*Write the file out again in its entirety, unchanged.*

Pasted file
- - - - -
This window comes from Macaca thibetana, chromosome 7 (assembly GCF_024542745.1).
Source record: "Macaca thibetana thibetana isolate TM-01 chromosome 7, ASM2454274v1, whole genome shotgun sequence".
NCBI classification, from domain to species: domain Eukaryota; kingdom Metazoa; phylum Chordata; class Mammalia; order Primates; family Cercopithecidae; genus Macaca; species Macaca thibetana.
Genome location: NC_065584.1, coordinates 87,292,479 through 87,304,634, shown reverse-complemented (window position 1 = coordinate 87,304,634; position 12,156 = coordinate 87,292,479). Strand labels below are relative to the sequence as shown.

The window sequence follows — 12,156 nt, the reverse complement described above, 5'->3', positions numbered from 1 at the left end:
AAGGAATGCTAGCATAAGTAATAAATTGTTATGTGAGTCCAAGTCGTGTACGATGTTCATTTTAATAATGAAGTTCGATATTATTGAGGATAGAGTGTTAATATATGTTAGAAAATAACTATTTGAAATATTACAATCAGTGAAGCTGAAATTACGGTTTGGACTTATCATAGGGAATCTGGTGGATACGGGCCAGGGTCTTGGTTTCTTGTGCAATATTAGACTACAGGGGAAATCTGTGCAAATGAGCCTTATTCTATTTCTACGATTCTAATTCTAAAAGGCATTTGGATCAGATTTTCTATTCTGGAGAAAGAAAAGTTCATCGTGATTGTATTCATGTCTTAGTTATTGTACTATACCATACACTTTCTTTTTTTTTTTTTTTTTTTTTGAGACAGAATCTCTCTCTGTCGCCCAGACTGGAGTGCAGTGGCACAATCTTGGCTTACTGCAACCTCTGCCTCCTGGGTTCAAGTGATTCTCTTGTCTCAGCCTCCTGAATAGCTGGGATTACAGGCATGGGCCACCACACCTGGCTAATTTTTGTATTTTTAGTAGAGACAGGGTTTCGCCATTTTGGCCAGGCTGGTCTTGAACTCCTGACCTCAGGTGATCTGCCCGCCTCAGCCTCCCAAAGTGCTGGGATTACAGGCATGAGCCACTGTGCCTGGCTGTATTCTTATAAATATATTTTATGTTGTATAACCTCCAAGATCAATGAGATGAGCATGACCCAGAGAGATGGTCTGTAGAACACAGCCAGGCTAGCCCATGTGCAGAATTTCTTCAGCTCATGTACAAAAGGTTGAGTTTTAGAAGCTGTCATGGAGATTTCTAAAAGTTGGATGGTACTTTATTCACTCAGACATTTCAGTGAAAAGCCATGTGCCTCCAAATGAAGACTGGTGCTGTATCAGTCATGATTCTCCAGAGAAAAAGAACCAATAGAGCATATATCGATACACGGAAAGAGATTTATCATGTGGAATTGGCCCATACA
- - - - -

This window comes from Macaca thibetana, chromosome 7 (assembly GCF_024542745.1).
Source record: "Macaca thibetana thibetana isolate TM-01 chromosome 7, ASM2454274v1, whole genome shotgun sequence".
NCBI classification, from domain to species: domain Eukaryota; kingdom Metazoa; phylum Chordata; class Mammalia; order Primates; family Cercopithecidae; genus Macaca; species Macaca thibetana.
Genome location: NC_065584.1, coordinates 87,292,479 through 87,304,634, shown reverse-complemented (window position 1 = coordinate 87,304,634; position 12,156 = coordinate 87,292,479). Strand labels below are relative to the sequence as shown.

The window sequence follows — 12,156 nt, the reverse complement described above, 5'->3', positions numbered from 1 at the left end:
AAGGAATGCTAGCATAAGTAATAAATTGTTATGTGAGTCCAAGTCGTGTACGATGTTCATTTTAATAATGAAGTTCGATATTATTGAGGATAGAGTGTTAATATATGTTAGAAAATAACTATTTGAAATATTACAATCAGTGAAGCTGAAATTACGGTTTGGACTTATCATAGGGAATCTGGTGGATACGGGCCAGGGTCTTGGTTTCTTGTGCAATATTAGACTACAGGGGAAATCTGTGCAAATGAGCCTTATTCTATTTCTACGATTCTAATTCTAAAAGGCATTTGGATCAGATTTTCTATTCTGGAGAAAGAAAAGTTCATCGTGATTGTATTCATGTCTTAGTTATTGTACTATACCATACACTTTCTTTTTTTTTTTTTTTTTTTTTGAGACAGAATCTCTCTCTGTCGCCCAGACTGGAGTGCAGTGGCACAATCTTGGCTTACTGCAACCTCTGCCTCCTGGGTTCAAGTGATTCTCTTGTCTCAGCCTCCTGAATAGCTGGGATTACAGGCATGGGCCACCACACCTGGCTAATTTTTGTATTTTTAGTAGAGACAGGGTTTCGCCATTTTGGCCAGGCTGGTCTTGAACTCCTGACCTCAGGTGATCTGCCCGCCTCAGCCTCCCAAAGTGCTGGGATTACAGGCATGAGCCACTGTGCCTGGCTGTATTCTTATAAATATATTTTATGTTGTATAACCTCCAAGATCAATGAGATGAGCATGACCCAGAGAGATGGTCTGTAGAACACAGCCAGGCTAGCCCATGTGCAGAATTTCTTCAGCTCATGTACAAAAGGTTGAGTTTTAGAAGCTGTCATGGAGATTTCTAAAAGTTGGATGGTACTTTATTCACTCAGACATTTCAGTGAAAAGCCATGTGCCTCCAAATGAAGACTGGTGCTGTATCAGTCATGATTCTCCAGAGAAAAAGAACCAATAGAGCATATATCGATACACGGAAAGAGATTTATCATGTGGAATTGGCCCATACA